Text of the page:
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15:39 28 January 2015

OPINION: Can Japan jumpstart action on nuclear disarmament?

By Daryl G. Kimball
WASHINGTON, Jan. 28, Kyodo

Nuclear weapons continue to pose global dangers. Their elimination is a global enterprise that requires renewed leadership, dialogue, and action on the part of all the world's nations.

Unfortunately, 70 years after the attacks on Hiroshima and Nagasaki, progress on disarmament is stalled and several states are expanding or modernizing their nuclear arsenals.

China, India, and Pakistan are all pursuing new ballistic missile, cruise missile, and sea-based nuclear delivery systems. North Korea continues its nuclear pursuits in violation of its earlier denuclearization pledges.

These arsenals, although smaller in number, are dangerous and destabilizing. Leaders in Beijing, New Delhi, and Islamabad profess support for disarmament and "minimum" deterrence, but their actions suggest otherwise. Chinese officials suggest they will act only if and when there are deeper U.S. and Russian nuclear weapons cuts.

Clearly, Washington and Moscow can and must do more to reduce their bloated nuclear stockpiles. Each deploys about 1,600 strategic warheads -- far more than needed to deter a nuclear attack. If used even in a "limited" way, the result would be global nuclear devastation.

In 2013, President Barack Obama announced he is prepared to cut the U.S. arsenal by an additional one-third, but Russian President Vladimir Putin's answer, so far, is "Nyet."

Meanwhile, progress on the nuclear test ban treaty and other initiatives is negligible.

Frustrated by the slow pace of progress, more than 150 states have convened conferences on the catastrophic humanitarian impacts of nuclear weapons. Unfortunately, these efforts have not yet halted nuclear competition or led to multilateral disarmament talks.

Creative ideas are needed to overcome the obstacles and excuses. A new nuclear disarmament dialogue is needed.

Now is the time for Japan and the other members of the 11-nation Nonproliferation and Disarmament Initiative to provide much-needed leadership by inviting the leaders of a representative group of 20 to 30 nuclear and nonnuclear weapon states to a one- or two-day summit on steps to achieve a world free of nuclear weapons.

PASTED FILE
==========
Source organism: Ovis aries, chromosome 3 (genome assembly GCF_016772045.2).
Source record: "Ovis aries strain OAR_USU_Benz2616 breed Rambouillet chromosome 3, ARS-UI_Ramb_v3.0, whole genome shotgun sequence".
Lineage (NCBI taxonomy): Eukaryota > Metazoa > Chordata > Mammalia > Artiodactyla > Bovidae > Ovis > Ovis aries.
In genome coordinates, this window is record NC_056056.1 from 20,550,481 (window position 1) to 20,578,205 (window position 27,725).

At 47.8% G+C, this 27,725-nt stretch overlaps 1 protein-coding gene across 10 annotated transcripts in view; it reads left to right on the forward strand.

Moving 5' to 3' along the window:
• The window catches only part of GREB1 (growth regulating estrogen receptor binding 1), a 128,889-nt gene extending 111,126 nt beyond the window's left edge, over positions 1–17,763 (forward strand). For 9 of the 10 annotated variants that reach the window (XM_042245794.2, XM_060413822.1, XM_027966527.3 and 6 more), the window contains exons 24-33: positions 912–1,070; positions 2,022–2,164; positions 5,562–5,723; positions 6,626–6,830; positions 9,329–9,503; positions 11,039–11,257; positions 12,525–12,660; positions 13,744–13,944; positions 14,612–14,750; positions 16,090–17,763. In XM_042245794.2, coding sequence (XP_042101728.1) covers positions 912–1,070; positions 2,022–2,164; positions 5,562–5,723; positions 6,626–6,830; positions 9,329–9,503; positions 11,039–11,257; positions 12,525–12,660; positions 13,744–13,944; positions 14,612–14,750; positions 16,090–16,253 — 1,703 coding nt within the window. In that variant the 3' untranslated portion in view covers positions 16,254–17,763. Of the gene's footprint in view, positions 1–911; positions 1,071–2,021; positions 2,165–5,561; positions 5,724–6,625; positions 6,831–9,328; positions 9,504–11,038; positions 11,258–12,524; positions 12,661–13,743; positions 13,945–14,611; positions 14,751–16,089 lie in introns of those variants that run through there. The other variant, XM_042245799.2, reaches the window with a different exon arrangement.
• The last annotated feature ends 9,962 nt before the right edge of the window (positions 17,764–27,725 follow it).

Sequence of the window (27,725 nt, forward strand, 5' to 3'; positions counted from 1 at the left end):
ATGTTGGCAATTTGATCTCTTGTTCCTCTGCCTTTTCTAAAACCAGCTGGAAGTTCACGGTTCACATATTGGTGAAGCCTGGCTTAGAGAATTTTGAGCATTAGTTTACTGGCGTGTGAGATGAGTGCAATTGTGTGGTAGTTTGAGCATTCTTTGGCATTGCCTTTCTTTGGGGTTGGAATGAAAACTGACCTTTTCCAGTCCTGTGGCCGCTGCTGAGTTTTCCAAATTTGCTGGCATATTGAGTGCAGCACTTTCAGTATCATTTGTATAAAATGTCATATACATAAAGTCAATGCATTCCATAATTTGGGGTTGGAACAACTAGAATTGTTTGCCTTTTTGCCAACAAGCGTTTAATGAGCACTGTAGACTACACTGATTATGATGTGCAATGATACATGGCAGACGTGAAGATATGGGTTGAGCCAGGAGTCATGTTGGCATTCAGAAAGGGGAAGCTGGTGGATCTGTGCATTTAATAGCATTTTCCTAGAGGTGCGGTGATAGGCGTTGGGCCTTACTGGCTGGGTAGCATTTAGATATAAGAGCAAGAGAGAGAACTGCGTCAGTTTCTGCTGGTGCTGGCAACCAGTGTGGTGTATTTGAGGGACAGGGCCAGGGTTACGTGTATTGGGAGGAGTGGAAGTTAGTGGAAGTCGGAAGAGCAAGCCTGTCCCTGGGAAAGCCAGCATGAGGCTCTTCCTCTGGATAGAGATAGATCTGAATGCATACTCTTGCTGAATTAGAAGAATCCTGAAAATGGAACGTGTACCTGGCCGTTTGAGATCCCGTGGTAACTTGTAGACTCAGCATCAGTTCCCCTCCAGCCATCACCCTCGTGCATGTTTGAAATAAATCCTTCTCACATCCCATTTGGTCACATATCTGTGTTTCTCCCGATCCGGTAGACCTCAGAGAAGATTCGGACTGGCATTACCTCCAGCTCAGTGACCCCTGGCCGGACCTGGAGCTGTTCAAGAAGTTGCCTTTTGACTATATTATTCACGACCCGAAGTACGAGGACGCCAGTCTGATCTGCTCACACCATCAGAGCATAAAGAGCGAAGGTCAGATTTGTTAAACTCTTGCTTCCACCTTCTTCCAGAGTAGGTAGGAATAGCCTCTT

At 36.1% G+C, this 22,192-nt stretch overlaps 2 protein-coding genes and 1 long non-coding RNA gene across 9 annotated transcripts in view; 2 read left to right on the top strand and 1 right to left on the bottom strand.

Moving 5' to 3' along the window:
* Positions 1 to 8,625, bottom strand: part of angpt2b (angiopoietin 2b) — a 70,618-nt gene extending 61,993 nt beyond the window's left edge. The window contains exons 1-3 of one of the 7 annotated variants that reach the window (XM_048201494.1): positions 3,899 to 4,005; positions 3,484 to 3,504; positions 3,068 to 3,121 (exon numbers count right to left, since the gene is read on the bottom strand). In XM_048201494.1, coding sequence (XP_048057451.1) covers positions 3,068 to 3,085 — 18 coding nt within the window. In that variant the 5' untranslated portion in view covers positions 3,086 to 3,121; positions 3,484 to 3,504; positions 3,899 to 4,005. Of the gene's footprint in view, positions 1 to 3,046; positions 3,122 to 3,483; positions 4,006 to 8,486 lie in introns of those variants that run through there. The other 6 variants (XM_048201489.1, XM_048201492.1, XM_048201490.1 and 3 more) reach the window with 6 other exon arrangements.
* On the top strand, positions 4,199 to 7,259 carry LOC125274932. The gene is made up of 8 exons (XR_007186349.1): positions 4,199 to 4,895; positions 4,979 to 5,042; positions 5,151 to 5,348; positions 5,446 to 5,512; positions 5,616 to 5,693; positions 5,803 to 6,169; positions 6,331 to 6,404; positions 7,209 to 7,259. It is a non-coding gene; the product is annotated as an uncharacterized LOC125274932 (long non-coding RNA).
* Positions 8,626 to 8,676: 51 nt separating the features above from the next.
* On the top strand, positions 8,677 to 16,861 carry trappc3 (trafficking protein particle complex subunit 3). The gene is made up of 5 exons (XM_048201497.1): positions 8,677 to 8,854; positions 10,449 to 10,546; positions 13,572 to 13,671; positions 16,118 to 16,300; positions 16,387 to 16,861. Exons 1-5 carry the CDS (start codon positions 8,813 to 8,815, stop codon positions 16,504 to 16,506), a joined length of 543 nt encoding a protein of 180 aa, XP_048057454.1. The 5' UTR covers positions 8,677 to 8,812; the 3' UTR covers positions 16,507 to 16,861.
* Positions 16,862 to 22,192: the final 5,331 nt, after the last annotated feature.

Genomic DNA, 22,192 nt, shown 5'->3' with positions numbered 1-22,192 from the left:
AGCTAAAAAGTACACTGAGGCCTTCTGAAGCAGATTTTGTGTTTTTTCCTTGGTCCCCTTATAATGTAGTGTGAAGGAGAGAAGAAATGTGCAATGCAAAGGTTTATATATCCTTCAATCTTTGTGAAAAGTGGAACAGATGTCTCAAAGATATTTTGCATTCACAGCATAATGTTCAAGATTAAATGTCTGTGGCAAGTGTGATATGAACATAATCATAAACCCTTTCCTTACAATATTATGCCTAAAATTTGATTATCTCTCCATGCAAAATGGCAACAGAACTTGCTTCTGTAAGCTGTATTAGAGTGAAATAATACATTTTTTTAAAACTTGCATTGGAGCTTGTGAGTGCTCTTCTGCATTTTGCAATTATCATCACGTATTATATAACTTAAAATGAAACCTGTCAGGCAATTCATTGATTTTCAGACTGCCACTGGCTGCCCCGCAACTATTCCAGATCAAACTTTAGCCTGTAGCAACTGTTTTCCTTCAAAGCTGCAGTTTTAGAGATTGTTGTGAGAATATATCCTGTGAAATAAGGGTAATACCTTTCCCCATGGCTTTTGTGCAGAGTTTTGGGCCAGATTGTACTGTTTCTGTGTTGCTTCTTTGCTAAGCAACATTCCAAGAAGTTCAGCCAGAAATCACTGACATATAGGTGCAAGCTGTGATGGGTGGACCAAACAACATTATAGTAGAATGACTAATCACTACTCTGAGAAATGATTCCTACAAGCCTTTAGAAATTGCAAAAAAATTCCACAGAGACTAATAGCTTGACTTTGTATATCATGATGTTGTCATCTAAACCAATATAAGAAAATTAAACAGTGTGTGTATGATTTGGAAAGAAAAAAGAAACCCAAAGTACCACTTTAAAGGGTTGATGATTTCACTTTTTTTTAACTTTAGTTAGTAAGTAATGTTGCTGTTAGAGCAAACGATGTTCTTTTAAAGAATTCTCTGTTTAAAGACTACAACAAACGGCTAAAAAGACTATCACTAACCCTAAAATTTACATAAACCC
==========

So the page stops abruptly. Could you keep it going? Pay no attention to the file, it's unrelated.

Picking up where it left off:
The high-level meeting -- ideally to be held around the Aug. 6 and 9, 2015 anniversaries -- could be a starting point for ongoing disarmament discussions. Such a dialogue should be based on a clear understanding of the impact of nuclear weapons use and an objective assessment of the security concerns of states.

Participants should be asked to bring "house gifts" -- specific actions by states that would concretely reduce nuclear risks, freeze or reduce numbers of nuclear weapons, and/or make nuclear programs more transparent.

Such a summit would complement an ongoing dialogue on nuclear terms and concepts involving the P5 nuclear-armed states, the humanitarian impacts conferences, and provide new momentum on disarmament.

For example, cutting U.S.-Russian arsenals to 1,000 strategic warheads each, combined with a nuclear weapons freeze by China, India, and Pakistan, could help create the conditions for multilateral talks on the elimination of nuclear weapons.

To reinvigorate the disarmament system and make the 2015 NPT Review Conference a success, Japan and other key states must do more than simply repeat previous calls for action. They must take action.

(Daryl G. Kimball is executive director of the independent, U.S.-based Arms Control Association.)




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